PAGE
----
Bliss foods

Written by Catherine Saxelby on Sunday, 19 July 2009.
Tagged: dieting, healthy eating, kids, overweight, snacks, weight loss

Bliss foods
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Bliss for the tastebuds, hell for the hips!  Recent articles in The Australian, The Washington Post and other newspapers have been touting the existence of what they call "bliss foods". So what is a "bliss food" and what's all the fuss about?

What is a bliss food?

There is an optimum blend of fat, sugar and salt that when present in a particular food makes it hard to resist, so says the former head of the US Food and Drug Administration and author of The End of Overeating, Dr David Kessler. This "food alchemy" stimulates the brain in such a way that instead of satisfying hunger it produces a craving for more.

He calls this the "bliss point". We all know foods that we consider "more-ish" - Tim Tam chocolate biscuits, Lindt dark chocolate with orange, Snickers bars, corn chips with extra flavouring like sour cream and chives or roasted tomato salsa, hot movie popcorn, chocolate mocha frappuccino and the like.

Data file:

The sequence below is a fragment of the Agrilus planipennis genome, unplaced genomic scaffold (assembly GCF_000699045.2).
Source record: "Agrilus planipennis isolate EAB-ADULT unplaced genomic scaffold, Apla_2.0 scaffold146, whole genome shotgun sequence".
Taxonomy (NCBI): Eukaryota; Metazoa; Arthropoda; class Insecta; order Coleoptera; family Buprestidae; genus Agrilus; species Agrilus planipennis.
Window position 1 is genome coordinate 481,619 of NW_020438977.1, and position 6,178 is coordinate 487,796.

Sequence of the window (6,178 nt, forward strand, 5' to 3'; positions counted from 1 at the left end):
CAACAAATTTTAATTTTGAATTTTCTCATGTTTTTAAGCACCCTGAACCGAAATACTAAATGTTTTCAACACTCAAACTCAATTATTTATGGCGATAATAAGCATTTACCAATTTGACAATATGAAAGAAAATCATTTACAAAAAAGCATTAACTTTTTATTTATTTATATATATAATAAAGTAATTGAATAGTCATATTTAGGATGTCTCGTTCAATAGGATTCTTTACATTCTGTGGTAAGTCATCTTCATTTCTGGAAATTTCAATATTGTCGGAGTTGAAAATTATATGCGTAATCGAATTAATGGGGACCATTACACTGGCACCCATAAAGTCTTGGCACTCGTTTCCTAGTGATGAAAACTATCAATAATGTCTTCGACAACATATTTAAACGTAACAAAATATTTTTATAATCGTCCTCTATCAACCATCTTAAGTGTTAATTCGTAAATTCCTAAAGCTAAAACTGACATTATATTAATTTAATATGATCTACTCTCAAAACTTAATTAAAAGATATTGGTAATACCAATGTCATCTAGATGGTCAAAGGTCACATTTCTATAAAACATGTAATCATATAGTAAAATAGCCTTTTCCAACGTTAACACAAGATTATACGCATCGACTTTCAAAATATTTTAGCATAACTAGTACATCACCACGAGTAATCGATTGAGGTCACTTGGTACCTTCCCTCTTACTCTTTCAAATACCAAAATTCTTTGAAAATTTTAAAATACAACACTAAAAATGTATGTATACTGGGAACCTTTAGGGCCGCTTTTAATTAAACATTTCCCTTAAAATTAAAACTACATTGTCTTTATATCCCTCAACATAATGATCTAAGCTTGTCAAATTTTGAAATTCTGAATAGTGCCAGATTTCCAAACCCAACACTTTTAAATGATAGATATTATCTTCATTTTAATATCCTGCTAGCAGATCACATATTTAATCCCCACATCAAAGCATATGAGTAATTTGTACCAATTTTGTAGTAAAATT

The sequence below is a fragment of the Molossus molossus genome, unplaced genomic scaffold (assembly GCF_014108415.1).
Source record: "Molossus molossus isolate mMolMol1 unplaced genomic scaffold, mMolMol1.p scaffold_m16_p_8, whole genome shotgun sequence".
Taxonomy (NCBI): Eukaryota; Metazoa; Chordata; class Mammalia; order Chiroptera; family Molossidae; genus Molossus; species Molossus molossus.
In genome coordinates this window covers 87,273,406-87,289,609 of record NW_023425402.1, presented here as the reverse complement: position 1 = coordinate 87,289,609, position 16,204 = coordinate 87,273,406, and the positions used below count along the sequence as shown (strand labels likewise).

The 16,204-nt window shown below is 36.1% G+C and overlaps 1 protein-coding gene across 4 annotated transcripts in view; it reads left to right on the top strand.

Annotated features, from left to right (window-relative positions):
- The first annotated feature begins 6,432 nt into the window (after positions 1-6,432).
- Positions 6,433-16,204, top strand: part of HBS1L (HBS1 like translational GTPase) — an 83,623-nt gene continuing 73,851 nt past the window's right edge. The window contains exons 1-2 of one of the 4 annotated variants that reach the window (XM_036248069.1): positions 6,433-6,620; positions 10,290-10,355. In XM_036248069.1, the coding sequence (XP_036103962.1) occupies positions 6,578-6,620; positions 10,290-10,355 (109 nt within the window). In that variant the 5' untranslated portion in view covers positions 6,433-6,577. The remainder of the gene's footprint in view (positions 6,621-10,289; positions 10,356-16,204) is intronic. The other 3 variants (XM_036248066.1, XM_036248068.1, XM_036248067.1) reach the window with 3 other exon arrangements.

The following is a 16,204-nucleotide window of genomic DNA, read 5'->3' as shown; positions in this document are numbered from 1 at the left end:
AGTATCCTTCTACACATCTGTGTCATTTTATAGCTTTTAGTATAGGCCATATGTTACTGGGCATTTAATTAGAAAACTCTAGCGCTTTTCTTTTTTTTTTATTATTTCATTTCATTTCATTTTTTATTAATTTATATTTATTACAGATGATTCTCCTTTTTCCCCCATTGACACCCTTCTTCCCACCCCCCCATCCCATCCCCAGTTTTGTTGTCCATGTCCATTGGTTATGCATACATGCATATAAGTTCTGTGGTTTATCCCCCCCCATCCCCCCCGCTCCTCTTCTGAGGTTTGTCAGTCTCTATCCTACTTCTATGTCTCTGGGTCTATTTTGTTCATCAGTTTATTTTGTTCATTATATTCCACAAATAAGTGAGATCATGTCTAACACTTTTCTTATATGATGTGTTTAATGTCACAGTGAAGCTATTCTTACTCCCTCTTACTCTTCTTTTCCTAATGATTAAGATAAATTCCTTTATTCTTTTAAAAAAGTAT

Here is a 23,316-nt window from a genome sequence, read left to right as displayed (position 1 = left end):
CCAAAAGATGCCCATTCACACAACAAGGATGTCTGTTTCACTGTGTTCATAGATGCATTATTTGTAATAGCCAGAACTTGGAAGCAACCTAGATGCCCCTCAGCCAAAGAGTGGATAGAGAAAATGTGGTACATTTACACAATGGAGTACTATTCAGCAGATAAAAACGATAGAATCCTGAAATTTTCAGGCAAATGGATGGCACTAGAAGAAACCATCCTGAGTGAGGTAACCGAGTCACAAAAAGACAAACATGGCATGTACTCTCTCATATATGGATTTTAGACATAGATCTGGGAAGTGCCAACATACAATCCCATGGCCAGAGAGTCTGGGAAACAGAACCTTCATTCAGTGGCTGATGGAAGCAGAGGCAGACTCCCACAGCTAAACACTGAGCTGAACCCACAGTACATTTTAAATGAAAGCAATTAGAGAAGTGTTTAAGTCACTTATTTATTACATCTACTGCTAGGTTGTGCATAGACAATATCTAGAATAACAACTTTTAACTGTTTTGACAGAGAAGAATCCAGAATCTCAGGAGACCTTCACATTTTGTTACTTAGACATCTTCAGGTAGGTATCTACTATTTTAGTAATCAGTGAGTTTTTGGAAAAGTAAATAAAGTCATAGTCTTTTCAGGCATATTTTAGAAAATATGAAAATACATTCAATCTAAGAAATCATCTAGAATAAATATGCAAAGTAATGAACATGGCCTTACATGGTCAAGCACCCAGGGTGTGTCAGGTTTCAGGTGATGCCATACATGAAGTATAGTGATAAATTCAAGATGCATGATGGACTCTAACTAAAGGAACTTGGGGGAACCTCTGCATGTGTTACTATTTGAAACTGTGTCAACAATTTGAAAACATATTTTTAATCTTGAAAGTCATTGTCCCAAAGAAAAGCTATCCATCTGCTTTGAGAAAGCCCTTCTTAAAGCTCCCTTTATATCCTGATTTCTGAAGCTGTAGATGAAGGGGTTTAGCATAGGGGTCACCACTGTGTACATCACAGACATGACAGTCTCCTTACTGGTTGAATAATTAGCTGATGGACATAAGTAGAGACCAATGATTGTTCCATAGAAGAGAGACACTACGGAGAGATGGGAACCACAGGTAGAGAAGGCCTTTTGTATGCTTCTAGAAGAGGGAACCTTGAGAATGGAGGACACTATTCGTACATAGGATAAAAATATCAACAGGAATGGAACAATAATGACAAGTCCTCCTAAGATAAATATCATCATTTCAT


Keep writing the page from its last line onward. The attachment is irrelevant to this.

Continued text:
Is there a conspiracy to make you eat more?

The newspaper articles I've read suggest that food manufacturers have discovered the levels of fat, salt and sugar that will make a food "addictive". According to Dr Kessler, foods formulated by food scientists such as breakfast cereals, TV dinners and snack foods can stimulate the reward centre of the brain and trigger a "bliss point".

What Dr Kessler says...

According to The Australian, Dr Kessler says this: "It is time to stop blaming individuals for being overweight or obese. The real problem is we have created a world where food is always available and where that food is designed to make you want to eat more of it. For millions of people, modern food is simply impossible to resist."

Bliss point vs personal responsibility

  • My view on this is that it's yet another way we can turn ourselves into victims and shirk personal responsibility. Sure, certain foods may have been formulated to be "irresistible" and they're readily available (think vending machines, coffee shops, ice cream parlours and fast food outlets) but they're only irresistible if you put them in your mouth.
  • Use a little will power and don't put them in your supermarket trolley and then you won't have a problem.


Read an excellent review of David Kessler's book The End of Overeating: Taking Control of the Insatiable American Appetite (Rodale)  by Tara Parker-Pope from the New York Times.

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